Does the coin really affect these children directly, or is it a result of a higher confidence and conscience that they are reminded of because of the coin? Cooper is careful not to say directly, though personally I think it is the latter. There's a light dusting of religion here (very light, given that only one main character, Andy Minkus, is particularly observant), though it is of a very non-denominational sort. Twins Andy and Vivi are Jewish, troubled Joe is Catholic, but the book is very non-specific.
What Cooper really has with Angel in My Pocket is a string of really good characters and good situations awkwardly placed together on line where they don't really scan. The transition from Bette's story to Joe's is especially disjointed, and it was several chapters before I felt on solid ground with the book again. But the characters, Bette, Joe, Andy and Vivi, are beautiful creations, fully fleshed out and believable, each with their own drama, their own quirks and their own minds which make their little spheres of the story unique. I particularly enjoyed Vivi's story, which I felt was handled with the right amount of delicacy and determination.
Was Angel in My Pocket a little cheesy? I won't lie; yes it was. But I enjoyed the time I spent with Cooper's characters and the world they inhabited. And I know just the type of child to hand this book to, as well: the one's with that little gleam of a lucky charm in their eye, or perhaps those that could use a helping of luck for themselves. Angel in My Pocket would work as a charm against the big bad world when all you want is something warm to eat, a blanket, and a good book.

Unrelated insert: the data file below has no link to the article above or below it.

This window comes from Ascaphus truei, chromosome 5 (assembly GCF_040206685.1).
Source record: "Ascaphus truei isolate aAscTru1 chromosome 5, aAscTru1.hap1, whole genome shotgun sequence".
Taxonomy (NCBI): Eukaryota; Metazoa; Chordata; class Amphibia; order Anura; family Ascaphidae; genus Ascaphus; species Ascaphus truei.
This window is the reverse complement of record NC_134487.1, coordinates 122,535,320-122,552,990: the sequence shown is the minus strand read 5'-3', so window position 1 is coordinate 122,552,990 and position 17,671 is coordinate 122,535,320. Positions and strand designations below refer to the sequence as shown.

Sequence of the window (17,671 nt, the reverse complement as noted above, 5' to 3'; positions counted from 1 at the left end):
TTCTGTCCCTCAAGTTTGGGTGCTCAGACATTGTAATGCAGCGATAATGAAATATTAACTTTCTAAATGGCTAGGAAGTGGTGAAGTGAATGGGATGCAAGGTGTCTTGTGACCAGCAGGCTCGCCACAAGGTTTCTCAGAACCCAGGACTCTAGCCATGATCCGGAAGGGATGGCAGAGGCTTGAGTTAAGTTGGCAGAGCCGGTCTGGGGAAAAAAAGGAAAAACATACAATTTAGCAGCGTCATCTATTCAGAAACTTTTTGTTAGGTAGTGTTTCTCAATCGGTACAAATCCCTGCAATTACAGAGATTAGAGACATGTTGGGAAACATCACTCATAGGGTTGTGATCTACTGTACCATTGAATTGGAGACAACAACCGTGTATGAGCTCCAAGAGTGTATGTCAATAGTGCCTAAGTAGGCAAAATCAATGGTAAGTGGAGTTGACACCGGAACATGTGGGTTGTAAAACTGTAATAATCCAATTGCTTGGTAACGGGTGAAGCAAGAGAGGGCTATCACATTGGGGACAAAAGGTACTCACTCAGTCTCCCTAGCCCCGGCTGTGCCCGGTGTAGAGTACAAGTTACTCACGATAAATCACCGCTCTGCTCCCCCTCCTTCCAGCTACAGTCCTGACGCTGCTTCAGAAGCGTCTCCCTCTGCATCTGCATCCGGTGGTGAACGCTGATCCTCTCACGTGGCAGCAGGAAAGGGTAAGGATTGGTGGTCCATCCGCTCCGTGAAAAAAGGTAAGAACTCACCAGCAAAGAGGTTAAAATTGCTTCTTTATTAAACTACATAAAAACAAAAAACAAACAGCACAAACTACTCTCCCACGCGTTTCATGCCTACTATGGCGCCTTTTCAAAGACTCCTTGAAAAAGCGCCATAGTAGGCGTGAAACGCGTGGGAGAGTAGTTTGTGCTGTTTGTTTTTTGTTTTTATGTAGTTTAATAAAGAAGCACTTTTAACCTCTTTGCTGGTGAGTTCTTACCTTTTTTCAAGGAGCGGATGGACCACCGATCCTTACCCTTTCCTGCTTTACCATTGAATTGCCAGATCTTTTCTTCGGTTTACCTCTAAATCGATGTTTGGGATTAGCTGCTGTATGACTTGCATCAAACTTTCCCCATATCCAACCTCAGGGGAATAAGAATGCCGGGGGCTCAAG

Angel in My Pocket by Ilene Cooper
2011, Feiwel and Friends
Library copy

Wednesday, August 3, 2011

Review - "Bee & Bird"

I'll admit to sometimes being on the fence when it comes to wordless picture books. Some are fantastic stories unto themselves, like Jerry Pinkey's The Lion and the Mouse and Jeff Newman's The Boys. Others can require so much reader input they're almost not worth the trouble, unless ridiculously beautiful. Still others are of a brand that is not quite fully storytelling, not quite fully concept book. Laura Vaccaro Seeger's books, like First the Egg, would fall into this category. There's a thin story, bolstered by a come-along-and-play type attitude to the narration. A new book, Bee & Bird, from Craig Frazier is another title that would fall into this third category (and in fact, Seeger blurbs the book on the inside jacket cover).
Bee & Bird begins with a close-up of the stripes of a bee, which then backs out into a shot of the bee on a red background, which then backs out into a shot our bee resting on our red bird's head (and so forth). The story unfolds in such pull back reveals and shifts of perspective as we follow our titular pair over fields and water and finally back to the beehive. The art is bright and crisp, and has a note of humor to it. A shot of our heroes looking straight forward made me smile, though I couldn't say exactly why. The progression of images is both logical and surprising in some ways and the cumulative effect is very pleasing. I wouldn't say that author/illustrator Frazier has reached the delightful heights of one of Ms. Seeger's volumes, but Bee & Bird is a definite step in the right direction.
Bee & Bird by Craig Frazier
2011, Roaring Book Press
Final copy provided by publisher